The Spartan offense hasn’t been quite as good as the defense so far, showing flashes of brilliance, but lacking any real consistency. Brian Lewerke has been doing a lot of the leg work for the offense, oftentimes literally with his legs. Let’s see how some of the situational stats look for the offense, compared with last year.
We are going to look at a lot of the same stats as we did on the defensive side for this so let’s start with third down conversions. Last year MSU was 80th nationally at picking up third downs with a 38.73 conversion rate. This year, they are converting 49.21% of their third downs, good for 12th in the country. That is on par with the last two years of Connor Cook’s tenure in East Lansing. That number might not be sustainable for the offense, but Lewerke has shown a Cook-like knack for finding a way to convert on third down, be it with his arm or his legs.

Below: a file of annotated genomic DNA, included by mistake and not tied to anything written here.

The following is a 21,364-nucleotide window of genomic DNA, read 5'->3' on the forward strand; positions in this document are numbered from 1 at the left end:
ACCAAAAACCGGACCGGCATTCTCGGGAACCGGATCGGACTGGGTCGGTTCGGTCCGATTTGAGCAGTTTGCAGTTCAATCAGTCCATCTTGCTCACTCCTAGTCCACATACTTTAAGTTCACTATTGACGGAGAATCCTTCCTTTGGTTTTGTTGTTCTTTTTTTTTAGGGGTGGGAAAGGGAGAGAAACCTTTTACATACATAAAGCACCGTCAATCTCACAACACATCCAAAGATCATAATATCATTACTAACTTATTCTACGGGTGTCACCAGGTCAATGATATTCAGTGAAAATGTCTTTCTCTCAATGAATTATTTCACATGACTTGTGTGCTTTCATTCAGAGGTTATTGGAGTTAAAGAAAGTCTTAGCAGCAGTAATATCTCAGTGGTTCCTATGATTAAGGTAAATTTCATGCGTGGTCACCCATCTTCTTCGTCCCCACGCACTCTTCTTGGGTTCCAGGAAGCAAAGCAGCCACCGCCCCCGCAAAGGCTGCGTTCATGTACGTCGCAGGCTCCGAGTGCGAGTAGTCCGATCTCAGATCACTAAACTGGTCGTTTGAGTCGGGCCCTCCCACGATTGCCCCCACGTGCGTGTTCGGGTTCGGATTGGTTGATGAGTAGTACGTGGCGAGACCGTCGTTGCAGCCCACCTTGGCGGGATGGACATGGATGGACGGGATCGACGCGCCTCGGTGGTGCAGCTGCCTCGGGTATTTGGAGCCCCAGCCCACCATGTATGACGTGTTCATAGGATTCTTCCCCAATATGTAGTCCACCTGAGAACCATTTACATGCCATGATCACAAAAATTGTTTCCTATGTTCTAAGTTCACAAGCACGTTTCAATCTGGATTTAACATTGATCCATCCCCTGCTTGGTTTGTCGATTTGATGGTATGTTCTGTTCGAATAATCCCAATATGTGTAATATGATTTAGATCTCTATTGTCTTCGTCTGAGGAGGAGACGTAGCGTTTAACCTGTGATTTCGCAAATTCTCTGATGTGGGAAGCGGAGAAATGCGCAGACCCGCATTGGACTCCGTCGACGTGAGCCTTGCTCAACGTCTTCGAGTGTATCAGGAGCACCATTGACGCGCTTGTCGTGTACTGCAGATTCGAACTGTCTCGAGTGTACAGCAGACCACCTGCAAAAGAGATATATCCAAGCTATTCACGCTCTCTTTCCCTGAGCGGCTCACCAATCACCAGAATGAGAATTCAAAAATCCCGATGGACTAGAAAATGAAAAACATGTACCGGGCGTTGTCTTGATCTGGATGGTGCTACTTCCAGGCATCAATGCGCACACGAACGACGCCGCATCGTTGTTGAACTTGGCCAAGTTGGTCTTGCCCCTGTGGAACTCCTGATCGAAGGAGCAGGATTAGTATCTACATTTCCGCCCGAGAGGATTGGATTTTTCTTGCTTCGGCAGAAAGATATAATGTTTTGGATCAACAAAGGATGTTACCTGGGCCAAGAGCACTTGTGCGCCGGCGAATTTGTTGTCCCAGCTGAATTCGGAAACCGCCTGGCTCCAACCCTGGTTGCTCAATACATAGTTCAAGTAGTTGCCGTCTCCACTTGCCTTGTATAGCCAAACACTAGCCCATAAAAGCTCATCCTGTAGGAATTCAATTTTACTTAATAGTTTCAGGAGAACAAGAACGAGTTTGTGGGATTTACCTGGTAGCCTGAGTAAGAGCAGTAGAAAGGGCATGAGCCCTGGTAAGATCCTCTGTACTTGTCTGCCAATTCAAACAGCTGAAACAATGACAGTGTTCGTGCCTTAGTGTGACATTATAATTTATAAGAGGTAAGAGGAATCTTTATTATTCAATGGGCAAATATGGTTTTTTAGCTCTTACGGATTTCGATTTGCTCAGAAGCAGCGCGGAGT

Next up is the red zone. Last year MSU was 91st in the country converting a little over 80% of their red zone trips into points. Things have not improved so far this year, with MSU getting points on just 11 of 16 trips to the red zone, a 68.75% scoring rate. Of those 11 score, nine of them were touchdowns, so that is good, but the overall touchdown rate of 56.25 is about the same as last year. One of the main culprits in this is L.J. Scott’s fumbles. That pretty much took two sure touchdowns off the board.
MSU is only averaging four red zone trips per game, so they really need to make the most of those. This is an area that still needs to improve, especially as we get deeper into conference play.
Now, let’s look at big plays. Through four games MSU has 60 plays of 10+ yards, about on pace with last year’s team. They have 19 plays of 20+ yards, again similar to last year. The numbers the rest of the way aren’t all that good either, although they do have almost half as many 40+ yard plays as they had all last year, so that is a positive.